The implications of this transformation are significant. Tornado Alley is naturalized as a standard to which Dixie Alley (and all other potential alleys) is compared. Scientists hold Dixie Alley to this standard, even though the topography of the land, demographics of the population, and storm structure and behavior in the southern U.S. varies significantly from the Plains. And they do so despite acknowledging that these concepts are not scientific and therefore do not conform easily to valid comparisons. Still, while the NWS paper reveals that Dixie Alley contains tornadoes that are often more deadly and intense, Tornado Alley continues to maintain its status as the most tornado-prone environment.
Reasons for this outcome are complicated: first, it reaffirms the historical precedents set by early researchers in Tornado Alley; second, it validates fundamental meteorological sciences that are founded largely on technologies developed in the Plains and the storm structures that appear there; finally it exemplifies the co-production of tornado forecasting techniques with the historical creation of the weather enterprise itself.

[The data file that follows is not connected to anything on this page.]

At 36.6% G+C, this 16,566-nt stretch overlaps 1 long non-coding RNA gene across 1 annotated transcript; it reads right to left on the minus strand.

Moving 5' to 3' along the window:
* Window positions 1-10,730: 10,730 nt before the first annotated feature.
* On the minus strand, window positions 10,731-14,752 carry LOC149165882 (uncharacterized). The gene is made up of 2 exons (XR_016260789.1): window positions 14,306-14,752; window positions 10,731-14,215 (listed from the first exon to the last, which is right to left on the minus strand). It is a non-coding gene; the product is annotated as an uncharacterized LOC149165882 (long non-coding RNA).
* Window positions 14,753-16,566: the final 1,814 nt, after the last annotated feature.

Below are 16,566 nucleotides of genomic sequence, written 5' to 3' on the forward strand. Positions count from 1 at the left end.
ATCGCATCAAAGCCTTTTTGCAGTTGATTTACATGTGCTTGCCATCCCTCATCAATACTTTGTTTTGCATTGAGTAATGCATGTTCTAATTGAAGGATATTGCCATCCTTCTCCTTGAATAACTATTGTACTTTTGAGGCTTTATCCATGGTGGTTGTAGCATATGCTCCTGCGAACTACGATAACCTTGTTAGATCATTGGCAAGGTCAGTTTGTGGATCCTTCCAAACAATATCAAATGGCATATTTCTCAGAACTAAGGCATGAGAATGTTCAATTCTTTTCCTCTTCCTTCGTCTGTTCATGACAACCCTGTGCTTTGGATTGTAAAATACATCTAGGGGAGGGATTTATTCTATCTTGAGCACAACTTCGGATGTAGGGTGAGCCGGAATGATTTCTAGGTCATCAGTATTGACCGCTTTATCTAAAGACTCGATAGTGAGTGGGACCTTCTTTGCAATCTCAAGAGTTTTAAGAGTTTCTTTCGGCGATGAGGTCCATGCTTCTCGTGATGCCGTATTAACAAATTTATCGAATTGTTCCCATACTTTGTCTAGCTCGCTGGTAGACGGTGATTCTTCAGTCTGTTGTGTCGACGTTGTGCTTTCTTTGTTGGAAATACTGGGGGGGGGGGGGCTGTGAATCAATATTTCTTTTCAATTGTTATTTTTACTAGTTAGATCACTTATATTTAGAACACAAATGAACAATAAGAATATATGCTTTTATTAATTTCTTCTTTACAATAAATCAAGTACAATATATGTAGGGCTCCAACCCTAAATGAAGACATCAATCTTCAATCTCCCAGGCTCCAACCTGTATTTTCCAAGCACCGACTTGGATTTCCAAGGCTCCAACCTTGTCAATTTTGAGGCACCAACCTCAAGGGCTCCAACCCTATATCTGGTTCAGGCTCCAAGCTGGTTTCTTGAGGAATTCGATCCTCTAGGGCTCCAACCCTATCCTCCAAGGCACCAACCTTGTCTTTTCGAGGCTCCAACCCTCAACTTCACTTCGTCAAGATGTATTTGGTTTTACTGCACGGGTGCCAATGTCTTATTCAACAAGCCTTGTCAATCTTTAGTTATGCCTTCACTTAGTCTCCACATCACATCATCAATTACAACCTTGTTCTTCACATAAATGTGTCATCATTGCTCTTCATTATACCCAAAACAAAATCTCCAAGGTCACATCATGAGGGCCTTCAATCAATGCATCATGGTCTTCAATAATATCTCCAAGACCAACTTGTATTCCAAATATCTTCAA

I conclude that these alleys of risk obscure the need to rethink how tornado risk is conceptualized and how such conversations may, inadvertently, contribute to the vulnerability of populations in Dixie Alley to severe weather.
Supplementary URL: jenhenderson.com